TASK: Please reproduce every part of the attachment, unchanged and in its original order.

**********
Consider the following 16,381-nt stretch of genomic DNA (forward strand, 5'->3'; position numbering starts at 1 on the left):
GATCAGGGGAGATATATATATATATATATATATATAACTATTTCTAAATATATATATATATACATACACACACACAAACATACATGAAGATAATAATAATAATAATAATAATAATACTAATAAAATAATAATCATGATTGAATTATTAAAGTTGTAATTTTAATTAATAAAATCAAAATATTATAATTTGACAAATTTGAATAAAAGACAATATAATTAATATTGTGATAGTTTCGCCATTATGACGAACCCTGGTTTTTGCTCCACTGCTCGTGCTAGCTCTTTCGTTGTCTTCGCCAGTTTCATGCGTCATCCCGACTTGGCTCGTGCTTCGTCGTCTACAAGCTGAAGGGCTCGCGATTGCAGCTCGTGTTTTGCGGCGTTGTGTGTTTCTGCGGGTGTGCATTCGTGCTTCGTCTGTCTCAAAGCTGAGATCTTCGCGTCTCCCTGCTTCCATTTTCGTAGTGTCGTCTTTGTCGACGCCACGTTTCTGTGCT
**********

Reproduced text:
Consider the following 16,381-nt stretch of genomic DNA (forward strand, 5'->3'; position numbering starts at 1 on the left):
GATCAGGGGAGATATATATATATATATATATATATAACTATTTCTAAATATATATATATATACATACACACACACAAACATACATGAAGATAATAATAATAATAATAATAATAATACTAATAAAATAATAATCATGATTGAATTATTAAAGTTGTAATTTTAATTAATAAAATCAAAATATTATAATTTGACAAATTTGAATAAAAGACAATATAATTAATATTGTGATAGTTTCGCCATTATGACGAACCCTGGTTTTTGCTCCACTGCTCGTGCTAGCTCTTTCGTTGTCTTCGCCAGTTTCATGCGTCATCCCGACTTGGCTCGTGCTTCGTCGTCTACAAGCTGAAGGGCTCGCGATTGCAGCTCGTGTTTTGCGGCGTTGTGTGTTTCTGCGGGTGTGCATTCGTGCTTCGTCTGTCTCAAAGCTGAGATCTTCGCGTCTCCCTGCTTCCATTTTCGTAGTGTCGTCTTTGTCGACGCCACGTTTCTGTGCT